How Can Mercedes-Benz Compete With Tesla If It Pushes ICE Vehicles Over Its Own New EV?
In an article by Teslarati, it was noted that Mercedes-Benz is doing what many traditional dealerships do in regards to selling EVs — pushing ICE (internal combustion engine) alternatives onto customers who don’t want them. Customers who want to buy a Mercedes-Benz EQA, which is the company’s new crossover, are finding that after they configure their EQA with their preferred options, Mercedes-Benz shows the customers a graphic that is provided in the tweet below:
Mercedes Benz meint es ernst?
Ich konfiguriere mir einen #EQA und am Ende kommt ein Vergleich der Konfig mit Hybriden und Verbrennern….WTF????
Das interessiert mich nicht. Schon schlimm genug wenn die Händler einem die EAutos ausreden, jetzt sogar die Website? pic.twitter.com/HpHv9KNQYj
— 46🔋janusPrime🔋80 #Semper_i ↯ (@janusPrime) February 5, 2021
At first glance, it looks like a typical car comparison chart, but why would such a chart be on the configuration page of a product that a customer is trying to buy? Upon looking closer at the chart, you can see a message that informs customers that their EQA order is “unique and it can take up to 12 weeks to build.” Now, the voice in my head is saying, “Okaaaay, soo?”
Basically, they are saying: This will take a few months (at least). Sure you don’t want a fossil-fueled Mercedes?
Mercedes-Benz is directing the customers from the EQA configuration page to several alternative “similar new vehicles that are already available” — none of which are EVs. Teslarati noted that several EV advocates who tried to order the Mercedes-Benz EQA were directed to hybrid alternatives also.
In my opinion, this shows that Mercedes-Benz is not serious about selling its EVs. I make jewelry and if I had someone wanting a piece of jewelry made with 24K gold and they were willing to pay the price and wait the amount of time it takes for me to order the materials, make the piece, and ship it, I would do it. I wouldn’t say, “You know what? It’s going to take around 2–3 weeks for me to make your pendant and 24K gold is pretty expensive. How about you just buy this copper piece instead because it has a similar stone?”
That’s completely senseless. No, the art of knowing your customer is knowing what they want and knowing their budget. If they ask for something custom made, then you know they are willing to wait.
People have many reasons for ordering a new car and choosing to wait for it. They wait in long lines for iPhones and Playstations, after all. People know what they want. If I, an artist with wire, can understand this, then certainly Mercedes-Benz can, too. And I’m sure it does — it would just rather sell its ICE vehicles.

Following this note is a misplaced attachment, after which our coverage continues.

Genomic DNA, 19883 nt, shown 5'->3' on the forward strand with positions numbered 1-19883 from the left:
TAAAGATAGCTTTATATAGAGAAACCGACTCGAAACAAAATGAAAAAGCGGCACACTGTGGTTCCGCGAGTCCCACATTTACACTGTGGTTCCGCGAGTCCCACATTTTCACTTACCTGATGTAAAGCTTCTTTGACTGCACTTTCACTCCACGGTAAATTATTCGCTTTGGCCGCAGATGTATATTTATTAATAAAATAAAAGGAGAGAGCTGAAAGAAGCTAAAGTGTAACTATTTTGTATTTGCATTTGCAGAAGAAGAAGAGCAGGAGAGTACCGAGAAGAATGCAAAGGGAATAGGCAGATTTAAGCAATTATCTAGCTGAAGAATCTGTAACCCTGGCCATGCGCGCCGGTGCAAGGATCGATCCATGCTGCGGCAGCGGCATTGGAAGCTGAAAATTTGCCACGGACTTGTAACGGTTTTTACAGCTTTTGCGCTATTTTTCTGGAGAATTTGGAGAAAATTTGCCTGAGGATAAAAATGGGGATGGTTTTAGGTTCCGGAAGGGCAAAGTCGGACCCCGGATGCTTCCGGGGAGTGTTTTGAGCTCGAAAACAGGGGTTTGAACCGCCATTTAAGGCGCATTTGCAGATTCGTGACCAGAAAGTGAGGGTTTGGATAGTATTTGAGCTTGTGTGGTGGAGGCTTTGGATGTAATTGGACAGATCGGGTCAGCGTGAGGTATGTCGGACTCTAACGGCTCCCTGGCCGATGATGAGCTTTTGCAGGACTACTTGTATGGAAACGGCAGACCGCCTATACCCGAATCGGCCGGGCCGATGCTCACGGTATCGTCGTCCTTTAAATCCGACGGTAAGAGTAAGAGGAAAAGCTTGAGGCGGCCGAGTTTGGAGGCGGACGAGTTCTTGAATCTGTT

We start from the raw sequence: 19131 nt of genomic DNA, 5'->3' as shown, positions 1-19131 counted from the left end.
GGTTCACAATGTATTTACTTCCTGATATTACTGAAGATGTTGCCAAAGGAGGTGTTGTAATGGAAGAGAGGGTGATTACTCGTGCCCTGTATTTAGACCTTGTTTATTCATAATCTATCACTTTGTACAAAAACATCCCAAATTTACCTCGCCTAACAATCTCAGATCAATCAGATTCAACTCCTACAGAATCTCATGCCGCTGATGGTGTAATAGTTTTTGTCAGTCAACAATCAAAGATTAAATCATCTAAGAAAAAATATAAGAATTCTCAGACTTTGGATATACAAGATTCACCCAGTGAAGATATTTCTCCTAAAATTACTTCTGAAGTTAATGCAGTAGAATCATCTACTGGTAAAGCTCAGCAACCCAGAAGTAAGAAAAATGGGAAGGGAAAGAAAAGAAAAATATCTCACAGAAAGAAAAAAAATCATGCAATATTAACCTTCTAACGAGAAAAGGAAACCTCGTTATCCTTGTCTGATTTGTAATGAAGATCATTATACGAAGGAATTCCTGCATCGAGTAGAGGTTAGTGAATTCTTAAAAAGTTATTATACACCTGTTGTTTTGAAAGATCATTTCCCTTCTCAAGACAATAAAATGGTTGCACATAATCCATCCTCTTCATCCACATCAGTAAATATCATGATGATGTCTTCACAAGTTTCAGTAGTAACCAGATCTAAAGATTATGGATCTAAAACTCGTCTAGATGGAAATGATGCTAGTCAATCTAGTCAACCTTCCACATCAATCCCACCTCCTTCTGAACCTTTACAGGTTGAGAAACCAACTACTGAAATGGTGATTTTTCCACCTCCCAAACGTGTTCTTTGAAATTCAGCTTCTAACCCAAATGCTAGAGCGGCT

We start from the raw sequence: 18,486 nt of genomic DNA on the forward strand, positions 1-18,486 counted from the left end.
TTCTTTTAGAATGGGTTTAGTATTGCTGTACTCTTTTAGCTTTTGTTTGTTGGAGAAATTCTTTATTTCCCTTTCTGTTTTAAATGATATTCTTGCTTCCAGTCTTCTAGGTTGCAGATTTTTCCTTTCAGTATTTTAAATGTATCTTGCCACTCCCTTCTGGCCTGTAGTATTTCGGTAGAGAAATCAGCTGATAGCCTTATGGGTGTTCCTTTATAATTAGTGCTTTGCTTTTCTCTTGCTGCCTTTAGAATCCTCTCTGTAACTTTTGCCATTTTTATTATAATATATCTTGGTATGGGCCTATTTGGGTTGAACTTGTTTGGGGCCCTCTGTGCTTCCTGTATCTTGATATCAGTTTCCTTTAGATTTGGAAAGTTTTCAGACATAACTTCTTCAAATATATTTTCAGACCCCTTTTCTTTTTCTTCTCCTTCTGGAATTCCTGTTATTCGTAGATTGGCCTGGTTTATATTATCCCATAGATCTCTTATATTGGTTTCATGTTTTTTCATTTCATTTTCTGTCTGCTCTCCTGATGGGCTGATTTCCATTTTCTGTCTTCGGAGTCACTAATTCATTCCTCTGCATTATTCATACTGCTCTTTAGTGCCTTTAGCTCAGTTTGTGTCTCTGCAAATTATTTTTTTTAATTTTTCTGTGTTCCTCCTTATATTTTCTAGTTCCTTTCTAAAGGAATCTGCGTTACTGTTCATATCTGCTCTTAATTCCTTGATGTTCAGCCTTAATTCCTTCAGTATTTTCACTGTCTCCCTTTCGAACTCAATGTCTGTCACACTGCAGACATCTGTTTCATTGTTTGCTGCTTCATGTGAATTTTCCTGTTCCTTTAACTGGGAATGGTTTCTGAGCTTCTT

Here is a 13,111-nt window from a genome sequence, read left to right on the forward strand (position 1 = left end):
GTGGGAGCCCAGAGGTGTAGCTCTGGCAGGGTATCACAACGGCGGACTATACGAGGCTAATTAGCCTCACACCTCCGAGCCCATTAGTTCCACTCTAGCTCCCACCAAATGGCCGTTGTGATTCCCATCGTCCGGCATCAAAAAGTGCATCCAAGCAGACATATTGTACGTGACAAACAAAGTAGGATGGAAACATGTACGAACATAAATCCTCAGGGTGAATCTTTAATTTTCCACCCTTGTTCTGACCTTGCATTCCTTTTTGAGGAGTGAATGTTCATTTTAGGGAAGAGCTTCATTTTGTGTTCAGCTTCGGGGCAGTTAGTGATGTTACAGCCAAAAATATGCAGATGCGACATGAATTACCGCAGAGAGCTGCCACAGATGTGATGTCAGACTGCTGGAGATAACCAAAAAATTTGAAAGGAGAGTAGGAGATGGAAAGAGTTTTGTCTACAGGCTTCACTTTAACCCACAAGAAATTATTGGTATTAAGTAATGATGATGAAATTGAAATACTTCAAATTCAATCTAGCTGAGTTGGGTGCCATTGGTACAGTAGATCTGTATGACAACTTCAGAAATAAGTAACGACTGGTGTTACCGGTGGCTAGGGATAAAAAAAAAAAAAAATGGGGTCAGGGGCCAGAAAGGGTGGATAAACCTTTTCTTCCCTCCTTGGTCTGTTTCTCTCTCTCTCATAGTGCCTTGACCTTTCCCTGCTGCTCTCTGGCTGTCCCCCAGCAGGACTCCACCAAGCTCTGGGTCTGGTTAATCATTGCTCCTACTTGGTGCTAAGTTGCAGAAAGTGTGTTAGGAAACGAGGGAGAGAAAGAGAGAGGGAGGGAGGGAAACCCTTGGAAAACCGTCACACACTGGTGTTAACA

Could Rebranding Play A Part In This?
Last month, CNBC reported that Daimler’s Mercedes-Benz tripled its EV sales. Daimler CEO Ola Källenius told CNBC that it was doubling down on electrification. “Next to the things that we know well — to build, frankly, the world’s most desirable cars — there are two technological trends that we’re doubling down on: electrification and digitization,” said Källenius.
Just this week, it was announced that Daimler would become Mercedes-Benz and split its truck units from its cars. It will rename itself Mercedes-Benz. The two divisions “are different businesses with specific customer groups, technology paths, and capital needs,” Källenius said in a statement. “We believe they will be able to operate most effectively as independent entities, equipped with strong net liquidity and free from the constraints of a conglomerate structure.”
Although this has nothing to do with EVs, perhaps the company is pushing ICE to its customers in order to generate sales of vehicles already made instead of having to actually use the money to fund the manufacturing of its EVs. Perhaps the company doesn’t really see EVs selling well for it, and believes it has a better chance at selling something that is already sellable.
Top image: Mercedes-EQ, EQA 250, Edition 1, digitalweiss. EQA 250 (Stromverbrauch kombiniert: 15,7 kWh/100 km; CO2-Emissionen kombiniert: 0 g/km) // Mercedes-EQ, EQA 250, Edition 1, digital white. EQA 250 (combined power consumption: 15.7 kWh/100 km, combined CO2 emissions: 0 g/km). Image courtesy Mercedes-Benz.